AV - not my first preference

The best electoral system, without doubt, is STV in multi-member constituencies. Since AV is all that's on offer in the coming referendum and since (at least in some scenarios) it's an improvement on FPTP I shall, albeit with a heavy heart, probably vote in favour. I worry that a "no" vote will be taken as a "no" to any attempt at electoral reform. (There's a reasonably good guide to the different systems here: http://blogs.lse.ac.uk/politicsandpolicy/the-lses-simple-guide-to-voting-systems/)

Having said all that. there some serious flaws in the proposed AV system and I wish to focus here on one of them.....

Most critiques of AV focus on its main drawback, which is that it is not a proportional system. There is no guarantee that it will not produce barmy national results (such as the party with fewer votes winning the national election) just as the current FPTP system sometimes does (twice in my own short lifetime!).

I've constructed an highly contrived but simple example which shows one way in which AV can go wrong even within a single constituency:

Let us assume we have a very small constituency with 9 voters and 3 candidates: the usual Labour, LibDem, and Tory. Let us further assume that the preferences of these 9 voters are as follows:

* Lib Lab Con

Where "1" = first choice, "2" = second choice, and "3 .... okay you get the idea. ;-)

The problem with the current system (FPTP) is clear: Labour wins with 44% of first preferences even though the other 56% didn't have Labour as their first choice and both the Labour and Conservative voters could clearly live with a Liberal victory.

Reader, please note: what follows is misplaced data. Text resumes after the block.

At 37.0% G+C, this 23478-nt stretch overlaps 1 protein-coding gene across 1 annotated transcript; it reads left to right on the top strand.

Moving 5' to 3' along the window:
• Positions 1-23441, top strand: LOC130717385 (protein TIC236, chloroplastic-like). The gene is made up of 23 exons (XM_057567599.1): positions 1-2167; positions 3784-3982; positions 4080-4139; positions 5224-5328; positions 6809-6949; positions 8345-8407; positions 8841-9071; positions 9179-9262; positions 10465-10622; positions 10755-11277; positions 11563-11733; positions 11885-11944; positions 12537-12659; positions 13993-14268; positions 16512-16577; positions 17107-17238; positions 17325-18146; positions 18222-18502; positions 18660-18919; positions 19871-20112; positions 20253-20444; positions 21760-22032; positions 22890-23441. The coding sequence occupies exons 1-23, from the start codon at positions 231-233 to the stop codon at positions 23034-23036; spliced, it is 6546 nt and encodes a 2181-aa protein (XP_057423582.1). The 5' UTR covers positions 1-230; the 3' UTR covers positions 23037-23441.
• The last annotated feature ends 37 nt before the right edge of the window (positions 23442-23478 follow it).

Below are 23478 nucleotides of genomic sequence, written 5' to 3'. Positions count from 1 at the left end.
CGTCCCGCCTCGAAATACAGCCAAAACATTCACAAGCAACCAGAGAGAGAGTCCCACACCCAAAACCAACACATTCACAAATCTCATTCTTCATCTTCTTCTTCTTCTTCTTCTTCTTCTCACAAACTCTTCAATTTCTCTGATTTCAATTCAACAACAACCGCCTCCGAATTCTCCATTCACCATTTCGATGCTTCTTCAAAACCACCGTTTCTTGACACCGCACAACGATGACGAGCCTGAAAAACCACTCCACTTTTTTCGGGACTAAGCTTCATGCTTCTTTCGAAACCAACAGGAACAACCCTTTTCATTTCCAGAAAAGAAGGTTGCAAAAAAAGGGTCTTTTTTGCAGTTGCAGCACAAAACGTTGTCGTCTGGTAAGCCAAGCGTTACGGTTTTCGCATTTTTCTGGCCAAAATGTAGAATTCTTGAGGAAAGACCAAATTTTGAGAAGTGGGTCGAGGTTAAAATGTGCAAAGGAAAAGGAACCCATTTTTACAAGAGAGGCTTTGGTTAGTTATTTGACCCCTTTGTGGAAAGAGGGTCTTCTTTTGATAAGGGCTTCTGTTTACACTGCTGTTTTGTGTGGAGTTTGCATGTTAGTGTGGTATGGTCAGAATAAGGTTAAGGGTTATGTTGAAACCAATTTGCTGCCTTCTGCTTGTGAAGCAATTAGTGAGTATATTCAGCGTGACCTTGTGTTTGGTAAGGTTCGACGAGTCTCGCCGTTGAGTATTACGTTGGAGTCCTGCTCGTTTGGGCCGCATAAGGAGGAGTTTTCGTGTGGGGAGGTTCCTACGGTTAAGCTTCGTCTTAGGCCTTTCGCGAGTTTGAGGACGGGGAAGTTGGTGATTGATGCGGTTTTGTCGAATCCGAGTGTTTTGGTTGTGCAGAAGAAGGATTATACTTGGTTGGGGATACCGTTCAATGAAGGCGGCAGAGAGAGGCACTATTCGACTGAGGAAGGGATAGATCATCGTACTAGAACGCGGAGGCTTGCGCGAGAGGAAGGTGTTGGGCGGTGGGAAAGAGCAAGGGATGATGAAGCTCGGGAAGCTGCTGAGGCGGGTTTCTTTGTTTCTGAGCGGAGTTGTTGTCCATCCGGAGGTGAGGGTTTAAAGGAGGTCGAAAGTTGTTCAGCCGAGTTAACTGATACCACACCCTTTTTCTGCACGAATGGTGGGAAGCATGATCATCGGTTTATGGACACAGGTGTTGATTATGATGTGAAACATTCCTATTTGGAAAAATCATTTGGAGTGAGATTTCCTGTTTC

So what does AV give us?

There would need to be 2 rounds:

In the first round, the results would be: Labour 44%, Lib 22%, and Con 33%. Since the LibDems come out last, they would be eliminated and the second preferences of those who voted for the unsuccessful LibDem candidate would be taken into account. This would give final totals of: Lab 44% and Con 56% - a Conservative victory.

This is a rather unsatisfactory result since, just looking at the figures in the above table, I think most fair minded people would conclude that the Liberal candidate was the best compromise given the range of preferences expressed.

The problem here, with the straight AV system, is that it gives second (and lower) preferences (once they are counted) the same weight as first preferences. Straight AV also ignores the second preferences of those who vote for the most successful candidate in the first round.

Why not simply weight each preference (in the counting system behind the scenes I mean - I'm not advocating a more complicated voting system)?

If a first choice got 3 points, a second choice got 2 points and a third choice got 1 point, the results in the above table would give: Lib 37%, Lab 31%, Con 31%. A LibDem victory.

This would be almost as easy to count as FPTP (only a single round required) and (in this example at least) produces a result which accords with our intuitions of "fairness" and the "best compromise".

I have made this example as small as possible and chosen the figures carefully to illustrate the point, but the example is not particularly far-fetched and could (in its fundamental features)easily be repeated in a real election on a larger scale.

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